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One downside of a settlement, in terms of safety information is that the terms are usually confidential, and there's no open admission or proof of guilt.

 

 

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on a positive note for the light avgas helicopter industry ....there have been no post impact fires in the Guimbal Cabri G2 that i am aware of, a similar but well designed helicopter with safety v cost the paramount design issue. IMHO its a design fault in the Robinson and a bladder tank will not fix the fault. Guimbal will blitz the Robinson market when they put out a 4 seat version and i hope to be one of their first customers. in the mean time i intend to continue to keep well away from every Robinson as i have done in the past.

 

 

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  • 2 weeks later...

It was fairly beat up - especially given that at the time of the show all flying R44s have had the tanks replaced so airing it achieved no real gain except they gave the impression nothing had been done and have decreased the likelihood of victims getting legal redress because the show has produced an environment where Robinson will argue they can not get a fair and unbiased trial.

 

I didn't hear it said but I have spoken to number of non aviation people said they believed the report had stated that "EVERY" R 44 that had ever crashed in Australua had had a post impact fire which is completely wrong. But thats the impression they have given the general public. There actually have been very few percentage of the crashes have had a post impact fire. I am not sure but I understand the incidence of post impact fires is not worse than other helicopters - what is different is that the fires that have occurred have been in / from less destructive impacts than most of the fires in other helicopters. So what might have been otherwise survivable was not. It's still a problem - not saying its not but it did have a large amount of appealing to the emotional viewer.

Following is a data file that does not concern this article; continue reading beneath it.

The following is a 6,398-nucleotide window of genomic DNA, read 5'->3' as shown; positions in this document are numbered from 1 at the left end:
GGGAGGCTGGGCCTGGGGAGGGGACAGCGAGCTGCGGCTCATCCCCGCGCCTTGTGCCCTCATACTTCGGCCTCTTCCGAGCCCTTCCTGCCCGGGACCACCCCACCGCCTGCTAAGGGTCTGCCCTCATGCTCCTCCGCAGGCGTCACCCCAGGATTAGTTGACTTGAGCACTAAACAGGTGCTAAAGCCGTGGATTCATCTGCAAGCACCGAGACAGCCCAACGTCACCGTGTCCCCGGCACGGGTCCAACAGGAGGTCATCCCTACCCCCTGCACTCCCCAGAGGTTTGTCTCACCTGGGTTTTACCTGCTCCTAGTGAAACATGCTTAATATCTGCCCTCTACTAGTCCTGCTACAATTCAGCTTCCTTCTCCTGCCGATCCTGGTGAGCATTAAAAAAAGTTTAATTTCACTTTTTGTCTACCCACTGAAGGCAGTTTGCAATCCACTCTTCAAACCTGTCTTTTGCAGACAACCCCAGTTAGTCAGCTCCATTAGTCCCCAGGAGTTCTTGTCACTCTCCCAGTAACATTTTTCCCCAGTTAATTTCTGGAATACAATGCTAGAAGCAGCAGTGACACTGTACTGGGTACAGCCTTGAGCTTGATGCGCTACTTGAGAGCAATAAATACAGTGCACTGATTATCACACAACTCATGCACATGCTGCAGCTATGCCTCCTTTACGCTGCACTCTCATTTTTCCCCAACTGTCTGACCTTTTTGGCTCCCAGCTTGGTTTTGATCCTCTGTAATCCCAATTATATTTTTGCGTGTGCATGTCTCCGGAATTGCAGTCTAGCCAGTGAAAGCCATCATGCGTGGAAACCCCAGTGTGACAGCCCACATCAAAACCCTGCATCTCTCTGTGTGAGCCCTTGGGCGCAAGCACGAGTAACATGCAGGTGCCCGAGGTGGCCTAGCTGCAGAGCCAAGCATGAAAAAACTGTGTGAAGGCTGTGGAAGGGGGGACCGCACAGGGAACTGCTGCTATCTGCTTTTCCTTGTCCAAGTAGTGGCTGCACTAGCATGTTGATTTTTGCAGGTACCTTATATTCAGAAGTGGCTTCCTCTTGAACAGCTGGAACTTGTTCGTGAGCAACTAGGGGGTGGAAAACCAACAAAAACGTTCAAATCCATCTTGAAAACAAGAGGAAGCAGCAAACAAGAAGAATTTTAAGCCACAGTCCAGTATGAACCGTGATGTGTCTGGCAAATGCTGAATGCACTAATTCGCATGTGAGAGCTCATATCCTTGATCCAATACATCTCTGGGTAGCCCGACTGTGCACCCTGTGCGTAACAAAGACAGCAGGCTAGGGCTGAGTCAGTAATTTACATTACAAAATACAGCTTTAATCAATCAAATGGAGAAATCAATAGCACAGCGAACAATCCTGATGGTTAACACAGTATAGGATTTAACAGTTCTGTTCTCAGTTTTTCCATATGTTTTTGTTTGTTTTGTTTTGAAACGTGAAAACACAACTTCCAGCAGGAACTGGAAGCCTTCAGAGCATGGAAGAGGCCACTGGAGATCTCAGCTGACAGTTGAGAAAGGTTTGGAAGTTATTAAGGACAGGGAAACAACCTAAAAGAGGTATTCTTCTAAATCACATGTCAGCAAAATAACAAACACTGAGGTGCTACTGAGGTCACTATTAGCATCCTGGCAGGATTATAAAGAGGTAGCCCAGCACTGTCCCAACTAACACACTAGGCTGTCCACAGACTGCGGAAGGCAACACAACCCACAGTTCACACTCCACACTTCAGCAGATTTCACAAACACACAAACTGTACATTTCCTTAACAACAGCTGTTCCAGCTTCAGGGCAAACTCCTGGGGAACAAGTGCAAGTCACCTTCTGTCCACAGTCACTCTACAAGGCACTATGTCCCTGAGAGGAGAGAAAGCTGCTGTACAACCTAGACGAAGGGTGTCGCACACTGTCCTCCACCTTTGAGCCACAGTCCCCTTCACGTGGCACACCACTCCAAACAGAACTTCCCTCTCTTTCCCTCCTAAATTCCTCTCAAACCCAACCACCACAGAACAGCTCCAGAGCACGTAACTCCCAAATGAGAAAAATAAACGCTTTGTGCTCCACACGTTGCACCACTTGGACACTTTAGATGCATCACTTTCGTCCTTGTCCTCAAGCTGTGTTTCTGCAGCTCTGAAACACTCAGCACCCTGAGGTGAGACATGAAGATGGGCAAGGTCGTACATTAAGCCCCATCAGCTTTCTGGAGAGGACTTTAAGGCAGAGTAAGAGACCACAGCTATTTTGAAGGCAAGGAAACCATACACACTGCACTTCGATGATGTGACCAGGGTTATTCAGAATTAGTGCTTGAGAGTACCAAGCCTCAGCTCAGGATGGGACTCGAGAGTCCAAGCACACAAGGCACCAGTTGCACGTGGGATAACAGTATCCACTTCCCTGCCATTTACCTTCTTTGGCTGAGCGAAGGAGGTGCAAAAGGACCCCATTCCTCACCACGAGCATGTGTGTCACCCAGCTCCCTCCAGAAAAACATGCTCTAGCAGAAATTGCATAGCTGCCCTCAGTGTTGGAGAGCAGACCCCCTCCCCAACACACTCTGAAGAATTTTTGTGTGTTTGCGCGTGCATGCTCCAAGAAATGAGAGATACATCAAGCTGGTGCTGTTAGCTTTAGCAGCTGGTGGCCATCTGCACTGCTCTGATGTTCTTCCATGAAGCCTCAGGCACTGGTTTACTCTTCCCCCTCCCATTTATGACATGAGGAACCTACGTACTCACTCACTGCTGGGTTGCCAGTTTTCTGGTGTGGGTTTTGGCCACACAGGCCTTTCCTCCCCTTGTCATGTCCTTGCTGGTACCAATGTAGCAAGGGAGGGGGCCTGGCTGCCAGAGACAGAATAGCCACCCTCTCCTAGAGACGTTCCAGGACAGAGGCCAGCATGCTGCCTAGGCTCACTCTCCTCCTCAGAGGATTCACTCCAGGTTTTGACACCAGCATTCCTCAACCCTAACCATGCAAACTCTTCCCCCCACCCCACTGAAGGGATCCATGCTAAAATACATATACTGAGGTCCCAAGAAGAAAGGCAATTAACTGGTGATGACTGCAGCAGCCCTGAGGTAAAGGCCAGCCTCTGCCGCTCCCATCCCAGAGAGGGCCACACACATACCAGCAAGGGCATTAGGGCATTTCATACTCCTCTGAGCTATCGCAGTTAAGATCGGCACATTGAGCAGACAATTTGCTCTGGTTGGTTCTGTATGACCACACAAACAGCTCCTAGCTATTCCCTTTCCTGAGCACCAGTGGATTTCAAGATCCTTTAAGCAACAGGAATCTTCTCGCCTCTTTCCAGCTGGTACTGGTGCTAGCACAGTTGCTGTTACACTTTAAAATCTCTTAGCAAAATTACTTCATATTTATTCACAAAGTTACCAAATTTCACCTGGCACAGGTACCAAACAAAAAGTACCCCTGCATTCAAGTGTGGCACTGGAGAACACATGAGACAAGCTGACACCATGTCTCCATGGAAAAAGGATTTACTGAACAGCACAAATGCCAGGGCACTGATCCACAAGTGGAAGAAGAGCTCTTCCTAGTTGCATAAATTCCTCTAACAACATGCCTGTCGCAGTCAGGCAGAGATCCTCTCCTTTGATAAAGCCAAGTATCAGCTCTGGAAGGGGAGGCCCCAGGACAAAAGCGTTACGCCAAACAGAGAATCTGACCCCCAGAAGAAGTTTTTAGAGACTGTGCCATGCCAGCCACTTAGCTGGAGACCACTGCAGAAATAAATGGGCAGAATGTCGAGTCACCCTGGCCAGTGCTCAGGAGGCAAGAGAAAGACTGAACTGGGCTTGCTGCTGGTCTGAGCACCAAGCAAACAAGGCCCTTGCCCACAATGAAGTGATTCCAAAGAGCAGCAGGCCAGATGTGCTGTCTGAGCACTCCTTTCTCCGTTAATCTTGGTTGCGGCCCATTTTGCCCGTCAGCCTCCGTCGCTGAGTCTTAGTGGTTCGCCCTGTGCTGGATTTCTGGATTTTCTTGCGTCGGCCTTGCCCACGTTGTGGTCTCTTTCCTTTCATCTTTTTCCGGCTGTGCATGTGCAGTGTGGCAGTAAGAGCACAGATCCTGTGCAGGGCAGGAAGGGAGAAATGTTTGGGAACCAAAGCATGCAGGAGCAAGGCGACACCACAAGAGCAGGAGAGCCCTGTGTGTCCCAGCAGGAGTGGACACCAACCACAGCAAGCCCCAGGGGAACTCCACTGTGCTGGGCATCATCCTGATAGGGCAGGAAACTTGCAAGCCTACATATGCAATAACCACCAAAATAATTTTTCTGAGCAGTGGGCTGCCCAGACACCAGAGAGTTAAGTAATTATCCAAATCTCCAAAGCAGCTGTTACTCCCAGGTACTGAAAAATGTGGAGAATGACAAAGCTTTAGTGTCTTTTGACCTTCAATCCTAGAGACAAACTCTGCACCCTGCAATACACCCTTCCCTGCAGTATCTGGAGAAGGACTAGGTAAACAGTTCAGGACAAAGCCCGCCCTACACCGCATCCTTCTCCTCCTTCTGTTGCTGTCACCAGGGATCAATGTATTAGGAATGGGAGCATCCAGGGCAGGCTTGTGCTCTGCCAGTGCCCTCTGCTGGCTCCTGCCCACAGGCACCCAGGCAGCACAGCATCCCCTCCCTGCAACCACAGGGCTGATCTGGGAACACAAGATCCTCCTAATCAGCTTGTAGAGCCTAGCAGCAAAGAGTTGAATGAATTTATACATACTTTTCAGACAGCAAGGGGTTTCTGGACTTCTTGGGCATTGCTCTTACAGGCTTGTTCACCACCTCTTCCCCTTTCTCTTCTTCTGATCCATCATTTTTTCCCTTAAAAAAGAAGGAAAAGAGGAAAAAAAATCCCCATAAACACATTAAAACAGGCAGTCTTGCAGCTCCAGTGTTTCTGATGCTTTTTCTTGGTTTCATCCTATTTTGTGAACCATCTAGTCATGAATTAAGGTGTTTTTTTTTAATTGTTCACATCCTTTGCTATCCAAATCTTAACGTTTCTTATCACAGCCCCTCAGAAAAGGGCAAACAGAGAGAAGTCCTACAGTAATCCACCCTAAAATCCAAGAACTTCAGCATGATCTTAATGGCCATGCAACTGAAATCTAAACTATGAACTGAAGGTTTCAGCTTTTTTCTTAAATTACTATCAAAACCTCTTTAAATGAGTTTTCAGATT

R22 s are not subject to the same problem and its probably because the cause seems to actually be the main rotor gear box breaking up and rupturing the tanks. Not the tanks as such. The R22 rotor blades are so much lighter and they buckle and bend with impact and the forces are not transmitted down to the gear box in the same way. The gear boxes usually stay in the frame.

 

 

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Guest Maj Millard

Jaba, at the time CASA did finally ground the unmodified R44s, there were about 1-2 hundred of the total fleet that hadn't been modified. Don't know where that number stands ATM, but I do know supply of the new bladder tank mod kits from Robinson was slow due to worldwide high demand. What the Sixty minutes show failed to mention also, is that several of the victims relatives have also settled out of court with Robinson.